Irvin Irving From Bosch
Irvin Irving is the second African-American character on this list played by Lance Redick.
He’s the superior officer to Titus Welliver’s windmill-tilting Detective Bosch. Much like Redick’s earlier role unlike Broyles, Irving is more morally ambiguous and unapologetically climbs into bed with politicians as necessary.
He’s doomed to perpetually clash with the eponymous Bosch, as he hares off in the name of justice, leaving Irving to pick up the pieces as best he can.
Darius Epps From Atlanta
Darius Epps, depicted by LaKeith Lee Stanfield in Atlanta is a Nigerian-American. Stanfield depicts him as a visionary who is comfortable with himself and the world.
Crucially, he can also be funny. He’s quick to laugh and even faster to make others laugh with him.
While his philosophies can border on quirky, Epps is also a compassionate character. It’s a combination that leaves an impression, making Epps arguably one of the most memorable black characters on TV.
Jerry ‘J.’ Edgar From Bosch
Jerry ‘J.’ Edgar is one of several black characters to feature in the TV series Bosch. He is Bosch’s police partner.
Initially, Edgar does his best to ground Bosch’s chivalric sense of honor. But as the series progresses, Edgar acquires several subplots of his own.
The most memorable involves Edgar’s Haitian ancestry. It’s a tribute to actor Jamie Hector’s origins, but it also gives Edgar’s character a chance to weigh pursuing vengeance against justice.
The character briefly appears in the Bosch spin-off, Bosch: Legacy, however, it is not a recurring character.
Erica Sinclair From Stranger Things
Priah Ferguson’s Erica Sinclair is bright, precocious, and sometimes abrasive. She brings a startling breath of air to Stranger Things’ third season, where she starts by getting on the nerves of all and sundry but quickly proves integral to the characters’ ongoing investigation.
Despite Erica’s latent horror at all things connected to her brother, she soon becomes enmeshed in the show’s ongoing mysteries, where her math skills prove a valuable asset.
Cornelius Fillmore From Fillmore
Cornelius Filmore is the main character in Disney’s animated show Fillmore!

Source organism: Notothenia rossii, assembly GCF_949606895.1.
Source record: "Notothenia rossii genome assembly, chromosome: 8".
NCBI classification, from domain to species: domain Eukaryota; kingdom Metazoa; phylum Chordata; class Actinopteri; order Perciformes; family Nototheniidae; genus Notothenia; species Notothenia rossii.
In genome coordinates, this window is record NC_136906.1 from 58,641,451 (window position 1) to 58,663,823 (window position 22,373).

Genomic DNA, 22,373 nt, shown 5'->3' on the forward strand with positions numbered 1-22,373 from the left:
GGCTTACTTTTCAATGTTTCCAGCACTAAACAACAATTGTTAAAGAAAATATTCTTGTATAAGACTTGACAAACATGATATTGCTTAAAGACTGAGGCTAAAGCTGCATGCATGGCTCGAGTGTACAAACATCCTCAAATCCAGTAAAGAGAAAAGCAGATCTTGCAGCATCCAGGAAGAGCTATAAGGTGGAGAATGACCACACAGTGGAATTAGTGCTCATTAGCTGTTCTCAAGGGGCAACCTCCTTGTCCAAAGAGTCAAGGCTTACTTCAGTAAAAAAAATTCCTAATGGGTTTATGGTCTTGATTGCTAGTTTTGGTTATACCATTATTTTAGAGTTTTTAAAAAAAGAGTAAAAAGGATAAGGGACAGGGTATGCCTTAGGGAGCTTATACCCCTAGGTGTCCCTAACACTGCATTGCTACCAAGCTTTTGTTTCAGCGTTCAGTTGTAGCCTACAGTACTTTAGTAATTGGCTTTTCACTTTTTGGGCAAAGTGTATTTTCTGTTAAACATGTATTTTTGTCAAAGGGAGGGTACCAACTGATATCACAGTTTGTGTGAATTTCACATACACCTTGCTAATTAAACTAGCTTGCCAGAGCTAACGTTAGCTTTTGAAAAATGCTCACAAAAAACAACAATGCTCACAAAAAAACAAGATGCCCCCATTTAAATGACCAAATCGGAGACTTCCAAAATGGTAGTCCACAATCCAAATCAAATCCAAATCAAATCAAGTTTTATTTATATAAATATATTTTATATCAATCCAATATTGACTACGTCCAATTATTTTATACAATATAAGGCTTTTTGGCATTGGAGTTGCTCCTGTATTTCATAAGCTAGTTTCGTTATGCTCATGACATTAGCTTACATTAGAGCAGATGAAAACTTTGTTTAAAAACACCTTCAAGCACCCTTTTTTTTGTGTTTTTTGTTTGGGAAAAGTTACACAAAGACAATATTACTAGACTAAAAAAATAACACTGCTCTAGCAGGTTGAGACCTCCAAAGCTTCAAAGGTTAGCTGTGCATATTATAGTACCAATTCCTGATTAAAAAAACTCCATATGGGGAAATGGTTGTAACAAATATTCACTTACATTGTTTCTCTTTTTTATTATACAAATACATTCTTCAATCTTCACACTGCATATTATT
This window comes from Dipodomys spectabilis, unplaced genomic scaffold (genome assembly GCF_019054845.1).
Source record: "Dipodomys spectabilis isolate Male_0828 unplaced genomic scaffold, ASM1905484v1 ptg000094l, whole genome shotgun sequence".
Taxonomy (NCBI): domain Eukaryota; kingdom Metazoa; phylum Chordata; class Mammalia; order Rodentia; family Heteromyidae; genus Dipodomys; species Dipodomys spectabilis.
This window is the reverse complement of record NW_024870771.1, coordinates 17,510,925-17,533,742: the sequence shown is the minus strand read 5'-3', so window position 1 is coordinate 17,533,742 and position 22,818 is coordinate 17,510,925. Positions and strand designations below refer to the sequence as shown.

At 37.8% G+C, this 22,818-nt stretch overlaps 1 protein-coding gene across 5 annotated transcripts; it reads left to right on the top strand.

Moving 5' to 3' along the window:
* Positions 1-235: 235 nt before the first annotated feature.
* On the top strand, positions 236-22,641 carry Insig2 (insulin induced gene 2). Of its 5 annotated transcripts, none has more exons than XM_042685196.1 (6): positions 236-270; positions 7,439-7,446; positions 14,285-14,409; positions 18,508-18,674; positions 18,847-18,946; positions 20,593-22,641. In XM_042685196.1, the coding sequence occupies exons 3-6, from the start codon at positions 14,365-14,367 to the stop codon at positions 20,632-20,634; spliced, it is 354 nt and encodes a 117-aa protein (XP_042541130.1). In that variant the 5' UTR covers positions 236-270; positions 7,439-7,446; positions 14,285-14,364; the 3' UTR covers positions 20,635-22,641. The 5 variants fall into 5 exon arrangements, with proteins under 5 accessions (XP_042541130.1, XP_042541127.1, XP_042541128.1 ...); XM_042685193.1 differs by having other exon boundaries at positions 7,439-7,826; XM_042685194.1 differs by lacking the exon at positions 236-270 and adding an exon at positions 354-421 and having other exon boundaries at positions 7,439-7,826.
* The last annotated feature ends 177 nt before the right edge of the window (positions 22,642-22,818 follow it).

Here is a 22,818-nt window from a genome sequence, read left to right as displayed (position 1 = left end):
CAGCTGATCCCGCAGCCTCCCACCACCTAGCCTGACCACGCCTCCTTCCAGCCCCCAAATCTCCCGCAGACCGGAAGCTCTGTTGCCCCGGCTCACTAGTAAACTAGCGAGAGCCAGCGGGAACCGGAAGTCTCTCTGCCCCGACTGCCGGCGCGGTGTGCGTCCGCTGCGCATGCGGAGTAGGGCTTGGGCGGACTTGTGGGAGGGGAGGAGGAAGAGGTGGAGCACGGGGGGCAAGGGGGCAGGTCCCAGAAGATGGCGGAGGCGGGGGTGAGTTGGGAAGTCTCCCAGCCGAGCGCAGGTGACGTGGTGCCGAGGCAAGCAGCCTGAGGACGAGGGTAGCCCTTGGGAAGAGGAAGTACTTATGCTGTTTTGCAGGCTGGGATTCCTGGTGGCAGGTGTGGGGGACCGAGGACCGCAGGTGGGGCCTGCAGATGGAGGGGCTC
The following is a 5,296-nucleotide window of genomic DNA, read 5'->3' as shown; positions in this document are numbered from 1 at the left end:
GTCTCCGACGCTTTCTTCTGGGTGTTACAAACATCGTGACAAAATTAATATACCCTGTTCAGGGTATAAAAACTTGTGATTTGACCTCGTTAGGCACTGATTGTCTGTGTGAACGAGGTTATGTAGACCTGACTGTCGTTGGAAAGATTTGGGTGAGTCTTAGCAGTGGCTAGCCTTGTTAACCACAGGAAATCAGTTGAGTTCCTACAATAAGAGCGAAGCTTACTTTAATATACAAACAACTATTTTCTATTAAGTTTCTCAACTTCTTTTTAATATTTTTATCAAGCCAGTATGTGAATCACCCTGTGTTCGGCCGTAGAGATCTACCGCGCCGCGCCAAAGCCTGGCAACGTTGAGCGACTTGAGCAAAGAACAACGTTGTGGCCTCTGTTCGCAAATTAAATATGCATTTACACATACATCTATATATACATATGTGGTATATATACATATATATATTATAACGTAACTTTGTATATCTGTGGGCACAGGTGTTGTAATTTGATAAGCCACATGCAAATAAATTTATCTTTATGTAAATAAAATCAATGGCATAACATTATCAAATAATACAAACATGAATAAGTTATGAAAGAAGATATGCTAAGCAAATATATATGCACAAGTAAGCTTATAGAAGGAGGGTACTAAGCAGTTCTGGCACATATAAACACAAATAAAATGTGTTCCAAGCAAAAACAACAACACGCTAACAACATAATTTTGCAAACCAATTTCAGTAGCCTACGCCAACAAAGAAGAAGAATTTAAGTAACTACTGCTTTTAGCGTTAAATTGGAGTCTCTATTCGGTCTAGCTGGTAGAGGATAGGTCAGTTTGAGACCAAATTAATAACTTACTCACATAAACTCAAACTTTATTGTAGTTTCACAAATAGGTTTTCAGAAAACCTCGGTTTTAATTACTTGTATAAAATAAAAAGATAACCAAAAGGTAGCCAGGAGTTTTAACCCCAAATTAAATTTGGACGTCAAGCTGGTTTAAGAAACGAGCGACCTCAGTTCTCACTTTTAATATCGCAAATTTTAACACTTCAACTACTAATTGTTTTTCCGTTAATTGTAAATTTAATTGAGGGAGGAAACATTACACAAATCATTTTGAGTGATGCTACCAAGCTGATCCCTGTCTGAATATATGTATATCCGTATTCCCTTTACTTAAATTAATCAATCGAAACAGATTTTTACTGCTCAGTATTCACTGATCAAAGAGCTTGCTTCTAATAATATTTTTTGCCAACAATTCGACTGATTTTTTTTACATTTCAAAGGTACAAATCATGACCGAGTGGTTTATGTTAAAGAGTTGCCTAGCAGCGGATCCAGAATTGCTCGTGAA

Voiced by Orlando Brown, Filmore is a student at X Middle School. He is one of several African-American characters with a troubled past. But in keeping with the tone of the show, Filmore’s misdemeanors have an absurdist feel and include, among other things:
- Milk counterfeiting
He joins the Safety Patrol for a chance at redemption, and from there onwards, it’s the story of Fillmore’s efforts to solve cases at all costs.
Ned ‘Nick’ Nickerson From Nancy Drew
The Ned Nickerson originally envisaged by 1930s Nancy Drew writers is hard to recognize in the CW’s 2019 adaptation. Played by Tunji Kasim and called ‘Nick,’ Nickerson is one of network TV’s more recent African-American characters.
He’s noticeably more interesting than his literary counterpart. Not only that, but the dissolution of his romance with eponymous heroine Nancy saw Kasim’s Nick romantically entangled with George.
It’s a clever, charismatic reimagining of the character that isn’t afraid to explore what it means to be African-American in modern America.
Best Black Characters, Final Thoughts
It’s rare to get two black characters portrayed the same way. Nothing is perfect, but media depictions of African American characters and black characters have evolved to give them the nuance and humanity they deserve.
This list is the tip of that iceberg. Hopefully, we managed to include your favorite or introduce you to a character you haven’t met.